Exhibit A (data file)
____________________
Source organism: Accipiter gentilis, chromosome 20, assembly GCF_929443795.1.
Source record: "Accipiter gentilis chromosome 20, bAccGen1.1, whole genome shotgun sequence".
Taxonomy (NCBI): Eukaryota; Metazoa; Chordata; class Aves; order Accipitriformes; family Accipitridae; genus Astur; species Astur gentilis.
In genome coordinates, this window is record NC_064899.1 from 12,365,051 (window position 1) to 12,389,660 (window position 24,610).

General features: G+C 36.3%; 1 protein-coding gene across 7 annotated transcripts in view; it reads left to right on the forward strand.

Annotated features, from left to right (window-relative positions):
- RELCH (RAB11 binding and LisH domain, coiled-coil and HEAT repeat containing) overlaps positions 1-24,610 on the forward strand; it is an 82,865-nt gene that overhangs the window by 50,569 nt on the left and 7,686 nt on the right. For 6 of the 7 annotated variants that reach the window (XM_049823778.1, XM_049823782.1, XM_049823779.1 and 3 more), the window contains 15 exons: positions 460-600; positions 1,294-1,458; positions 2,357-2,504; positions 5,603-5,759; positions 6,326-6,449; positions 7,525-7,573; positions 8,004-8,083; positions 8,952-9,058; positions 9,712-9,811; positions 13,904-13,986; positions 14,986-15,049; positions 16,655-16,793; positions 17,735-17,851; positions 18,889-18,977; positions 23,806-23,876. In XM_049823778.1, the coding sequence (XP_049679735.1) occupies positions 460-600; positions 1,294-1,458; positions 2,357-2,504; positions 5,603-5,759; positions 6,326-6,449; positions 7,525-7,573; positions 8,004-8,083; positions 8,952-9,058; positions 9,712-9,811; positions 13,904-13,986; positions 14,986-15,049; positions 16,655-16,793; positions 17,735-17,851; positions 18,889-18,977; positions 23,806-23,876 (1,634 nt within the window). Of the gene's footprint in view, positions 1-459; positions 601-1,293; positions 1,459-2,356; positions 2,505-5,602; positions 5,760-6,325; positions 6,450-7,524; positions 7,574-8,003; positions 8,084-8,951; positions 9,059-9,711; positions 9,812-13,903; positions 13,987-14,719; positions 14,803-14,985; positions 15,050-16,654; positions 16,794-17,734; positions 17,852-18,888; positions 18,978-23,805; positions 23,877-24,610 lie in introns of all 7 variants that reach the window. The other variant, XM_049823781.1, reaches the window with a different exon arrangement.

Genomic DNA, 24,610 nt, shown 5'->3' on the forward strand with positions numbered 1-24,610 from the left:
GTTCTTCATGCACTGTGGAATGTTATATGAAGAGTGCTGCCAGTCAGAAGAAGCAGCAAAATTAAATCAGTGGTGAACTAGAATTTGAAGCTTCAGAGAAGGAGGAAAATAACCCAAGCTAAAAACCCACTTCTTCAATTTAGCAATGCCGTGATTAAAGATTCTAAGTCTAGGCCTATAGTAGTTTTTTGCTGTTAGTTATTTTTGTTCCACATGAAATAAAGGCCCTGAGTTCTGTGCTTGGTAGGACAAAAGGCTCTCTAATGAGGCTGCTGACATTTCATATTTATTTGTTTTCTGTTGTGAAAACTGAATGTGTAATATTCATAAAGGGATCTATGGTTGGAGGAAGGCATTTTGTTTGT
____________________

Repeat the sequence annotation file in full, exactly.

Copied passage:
Source organism: Accipiter gentilis, chromosome 20, assembly GCF_929443795.1.
Source record: "Accipiter gentilis chromosome 20, bAccGen1.1, whole genome shotgun sequence".
Taxonomy (NCBI): Eukaryota; Metazoa; Chordata; class Aves; order Accipitriformes; family Accipitridae; genus Astur; species Astur gentilis.
In genome coordinates, this window is record NC_064899.1 from 12,365,051 (window position 1) to 12,389,660 (window position 24,610).

General features: G+C 36.3%; 1 protein-coding gene across 7 annotated transcripts in view; it reads left to right on the forward strand.

Annotated features, from left to right (window-relative positions):
- RELCH (RAB11 binding and LisH domain, coiled-coil and HEAT repeat containing) overlaps positions 1-24,610 on the forward strand; it is an 82,865-nt gene that overhangs the window by 50,569 nt on the left and 7,686 nt on the right. For 6 of the 7 annotated variants that reach the window (XM_049823778.1, XM_049823782.1, XM_049823779.1 and 3 more), the window contains 15 exons: positions 460-600; positions 1,294-1,458; positions 2,357-2,504; positions 5,603-5,759; positions 6,326-6,449; positions 7,525-7,573; positions 8,004-8,083; positions 8,952-9,058; positions 9,712-9,811; positions 13,904-13,986; positions 14,986-15,049; positions 16,655-16,793; positions 17,735-17,851; positions 18,889-18,977; positions 23,806-23,876. In XM_049823778.1, the coding sequence (XP_049679735.1) occupies positions 460-600; positions 1,294-1,458; positions 2,357-2,504; positions 5,603-5,759; positions 6,326-6,449; positions 7,525-7,573; positions 8,004-8,083; positions 8,952-9,058; positions 9,712-9,811; positions 13,904-13,986; positions 14,986-15,049; positions 16,655-16,793; positions 17,735-17,851; positions 18,889-18,977; positions 23,806-23,876 (1,634 nt within the window). Of the gene's footprint in view, positions 1-459; positions 601-1,293; positions 1,459-2,356; positions 2,505-5,602; positions 5,760-6,325; positions 6,450-7,524; positions 7,574-8,003; positions 8,084-8,951; positions 9,059-9,711; positions 9,812-13,903; positions 13,987-14,719; positions 14,803-14,985; positions 15,050-16,654; positions 16,794-17,734; positions 17,852-18,888; positions 18,978-23,805; positions 23,877-24,610 lie in introns of all 7 variants that reach the window. The other variant, XM_049823781.1, reaches the window with a different exon arrangement.

Genomic DNA, 24,610 nt, shown 5'->3' on the forward strand with positions numbered 1-24,610 from the left:
GTTCTTCATGCACTGTGGAATGTTATATGAAGAGTGCTGCCAGTCAGAAGAAGCAGCAAAATTAAATCAGTGGTGAACTAGAATTTGAAGCTTCAGAGAAGGAGGAAAATAACCCAAGCTAAAAACCCACTTCTTCAATTTAGCAATGCCGTGATTAAAGATTCTAAGTCTAGGCCTATAGTAGTTTTTTGCTGTTAGTTATTTTTGTTCCACATGAAATAAAGGCCCTGAGTTCTGTGCTTGGTAGGACAAAAGGCTCTCTAATGAGGCTGCTGACATTTCATATTTATTTGTTTTCTGTTGTGAAAACTGAATGTGTAATATTCATAAAGGGATCTATGGTTGGAGGAAGGCATTTTGTTTGT